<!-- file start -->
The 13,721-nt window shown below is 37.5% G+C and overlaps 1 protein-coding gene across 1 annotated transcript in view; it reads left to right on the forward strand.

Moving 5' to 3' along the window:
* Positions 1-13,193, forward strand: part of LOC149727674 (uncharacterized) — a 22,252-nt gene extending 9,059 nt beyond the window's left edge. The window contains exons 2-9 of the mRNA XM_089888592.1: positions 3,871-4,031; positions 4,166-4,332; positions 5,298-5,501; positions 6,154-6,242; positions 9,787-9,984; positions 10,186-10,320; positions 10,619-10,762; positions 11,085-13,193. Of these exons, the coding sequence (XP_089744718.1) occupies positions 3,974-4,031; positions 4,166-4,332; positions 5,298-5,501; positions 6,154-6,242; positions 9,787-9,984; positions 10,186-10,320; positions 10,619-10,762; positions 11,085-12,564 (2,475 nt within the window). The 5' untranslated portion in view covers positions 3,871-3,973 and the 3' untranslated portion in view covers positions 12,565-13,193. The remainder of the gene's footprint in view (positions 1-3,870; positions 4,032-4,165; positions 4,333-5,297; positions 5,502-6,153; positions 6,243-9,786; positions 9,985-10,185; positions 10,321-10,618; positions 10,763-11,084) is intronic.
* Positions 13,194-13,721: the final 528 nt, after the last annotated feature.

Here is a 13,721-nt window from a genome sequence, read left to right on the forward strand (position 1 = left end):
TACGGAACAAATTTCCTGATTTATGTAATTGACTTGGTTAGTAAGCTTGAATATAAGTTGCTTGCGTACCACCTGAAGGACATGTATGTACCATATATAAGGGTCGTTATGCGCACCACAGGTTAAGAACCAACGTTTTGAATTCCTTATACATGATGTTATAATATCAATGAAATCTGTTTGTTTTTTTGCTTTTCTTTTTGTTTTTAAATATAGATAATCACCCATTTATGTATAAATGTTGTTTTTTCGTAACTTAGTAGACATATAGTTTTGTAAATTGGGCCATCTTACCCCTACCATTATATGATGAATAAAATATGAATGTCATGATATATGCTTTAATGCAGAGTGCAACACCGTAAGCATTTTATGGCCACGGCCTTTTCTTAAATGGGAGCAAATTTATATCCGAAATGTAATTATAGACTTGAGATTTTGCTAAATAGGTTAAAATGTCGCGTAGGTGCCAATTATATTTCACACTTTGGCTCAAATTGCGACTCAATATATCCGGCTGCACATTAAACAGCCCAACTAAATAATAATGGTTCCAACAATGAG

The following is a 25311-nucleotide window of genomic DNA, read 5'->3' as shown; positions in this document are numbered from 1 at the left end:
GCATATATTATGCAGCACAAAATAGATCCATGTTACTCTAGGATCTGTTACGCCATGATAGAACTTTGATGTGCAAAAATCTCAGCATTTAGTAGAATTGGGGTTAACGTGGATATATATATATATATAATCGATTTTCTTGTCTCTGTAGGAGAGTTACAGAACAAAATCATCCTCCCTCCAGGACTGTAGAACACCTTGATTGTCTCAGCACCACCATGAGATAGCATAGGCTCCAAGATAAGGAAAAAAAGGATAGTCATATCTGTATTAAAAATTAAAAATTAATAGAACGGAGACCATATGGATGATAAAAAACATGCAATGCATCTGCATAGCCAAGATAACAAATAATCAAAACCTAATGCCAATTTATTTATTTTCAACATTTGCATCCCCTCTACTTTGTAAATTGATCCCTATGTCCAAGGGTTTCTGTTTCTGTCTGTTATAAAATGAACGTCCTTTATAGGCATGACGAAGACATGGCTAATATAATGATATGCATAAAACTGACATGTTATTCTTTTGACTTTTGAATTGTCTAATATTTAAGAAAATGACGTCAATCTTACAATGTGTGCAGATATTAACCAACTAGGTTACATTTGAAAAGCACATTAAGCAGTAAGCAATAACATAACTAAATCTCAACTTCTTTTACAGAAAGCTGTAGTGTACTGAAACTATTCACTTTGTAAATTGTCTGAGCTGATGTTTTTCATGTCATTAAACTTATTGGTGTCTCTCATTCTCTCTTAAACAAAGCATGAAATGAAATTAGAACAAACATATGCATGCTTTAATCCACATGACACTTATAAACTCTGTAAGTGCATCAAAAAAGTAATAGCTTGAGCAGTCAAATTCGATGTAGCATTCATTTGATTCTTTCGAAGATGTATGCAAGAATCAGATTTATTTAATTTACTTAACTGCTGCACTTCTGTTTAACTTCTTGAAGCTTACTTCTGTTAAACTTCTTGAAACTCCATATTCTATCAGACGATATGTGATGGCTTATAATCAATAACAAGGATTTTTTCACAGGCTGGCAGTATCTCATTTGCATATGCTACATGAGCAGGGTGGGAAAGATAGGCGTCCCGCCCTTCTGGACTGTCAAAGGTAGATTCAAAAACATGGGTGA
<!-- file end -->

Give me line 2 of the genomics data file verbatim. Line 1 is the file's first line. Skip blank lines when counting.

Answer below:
Moving 5' to 3' along the window: